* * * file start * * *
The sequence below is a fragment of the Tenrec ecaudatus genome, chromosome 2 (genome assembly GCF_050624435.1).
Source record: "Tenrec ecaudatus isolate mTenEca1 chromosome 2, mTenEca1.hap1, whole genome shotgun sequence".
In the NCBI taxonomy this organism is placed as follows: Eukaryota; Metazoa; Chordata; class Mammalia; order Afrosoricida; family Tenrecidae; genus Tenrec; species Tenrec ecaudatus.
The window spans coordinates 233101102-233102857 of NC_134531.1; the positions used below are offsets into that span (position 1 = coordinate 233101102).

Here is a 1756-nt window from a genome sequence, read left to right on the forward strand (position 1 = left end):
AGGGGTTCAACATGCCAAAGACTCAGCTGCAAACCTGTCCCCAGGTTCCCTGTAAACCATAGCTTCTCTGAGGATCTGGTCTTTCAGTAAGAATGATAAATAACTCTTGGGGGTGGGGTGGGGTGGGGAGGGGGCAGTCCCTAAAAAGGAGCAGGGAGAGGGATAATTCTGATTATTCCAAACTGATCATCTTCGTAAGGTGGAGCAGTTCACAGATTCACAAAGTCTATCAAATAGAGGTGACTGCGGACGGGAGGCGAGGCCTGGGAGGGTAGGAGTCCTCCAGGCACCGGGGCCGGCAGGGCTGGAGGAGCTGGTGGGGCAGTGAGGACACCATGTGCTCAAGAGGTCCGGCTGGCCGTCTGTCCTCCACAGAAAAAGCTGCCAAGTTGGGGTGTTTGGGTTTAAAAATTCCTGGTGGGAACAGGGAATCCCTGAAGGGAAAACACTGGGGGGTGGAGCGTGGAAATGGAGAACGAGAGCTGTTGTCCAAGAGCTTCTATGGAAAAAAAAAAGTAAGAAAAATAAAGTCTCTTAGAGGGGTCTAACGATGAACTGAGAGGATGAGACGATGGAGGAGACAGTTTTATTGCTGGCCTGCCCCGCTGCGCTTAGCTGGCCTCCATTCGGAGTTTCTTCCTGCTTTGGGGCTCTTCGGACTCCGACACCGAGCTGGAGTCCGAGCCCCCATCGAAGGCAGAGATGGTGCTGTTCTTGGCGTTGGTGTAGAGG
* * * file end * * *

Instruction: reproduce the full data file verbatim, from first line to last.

The sequence below is a fragment of the Tenrec ecaudatus genome, chromosome 2 (genome assembly GCF_050624435.1).
Source record: "Tenrec ecaudatus isolate mTenEca1 chromosome 2, mTenEca1.hap1, whole genome shotgun sequence".
In the NCBI taxonomy this organism is placed as follows: Eukaryota; Metazoa; Chordata; class Mammalia; order Afrosoricida; family Tenrecidae; genus Tenrec; species Tenrec ecaudatus.
The window spans coordinates 233101102-233102857 of NC_134531.1; the positions used below are offsets into that span (position 1 = coordinate 233101102).

Here is a 1756-nt window from a genome sequence, read left to right on the forward strand (position 1 = left end):
AGGGGTTCAACATGCCAAAGACTCAGCTGCAAACCTGTCCCCAGGTTCCCTGTAAACCATAGCTTCTCTGAGGATCTGGTCTTTCAGTAAGAATGATAAATAACTCTTGGGGGTGGGGTGGGGTGGGGAGGGGGCAGTCCCTAAAAAGGAGCAGGGAGAGGGATAATTCTGATTATTCCAAACTGATCATCTTCGTAAGGTGGAGCAGTTCACAGATTCACAAAGTCTATCAAATAGAGGTGACTGCGGACGGGAGGCGAGGCCTGGGAGGGTAGGAGTCCTCCAGGCACCGGGGCCGGCAGGGCTGGAGGAGCTGGTGGGGCAGTGAGGACACCATGTGCTCAAGAGGTCCGGCTGGCCGTCTGTCCTCCACAGAAAAAGCTGCCAAGTTGGGGTGTTTGGGTTTAAAAATTCCTGGTGGGAACAGGGAATCCCTGAAGGGAAAACACTGGGGGGTGGAGCGTGGAAATGGAGAACGAGAGCTGTTGTCCAAGAGCTTCTATGGAAAAAAAAAAGTAAGAAAAATAAAGTCTCTTAGAGGGGTCTAACGATGAACTGAGAGGATGAGACGATGGAGGAGACAGTTTTATTGCTGGCCTGCCCCGCTGCGCTTAGCTGGCCTCCATTCGGAGTTTCTTCCTGCTTTGGGGCTCTTCGGACTCCGACACCGAGCTGGAGTCCGAGCCCCCATCGAAGGCAGAGATGGTGCTGTTCTTGGCGTTGGTGTAGAGG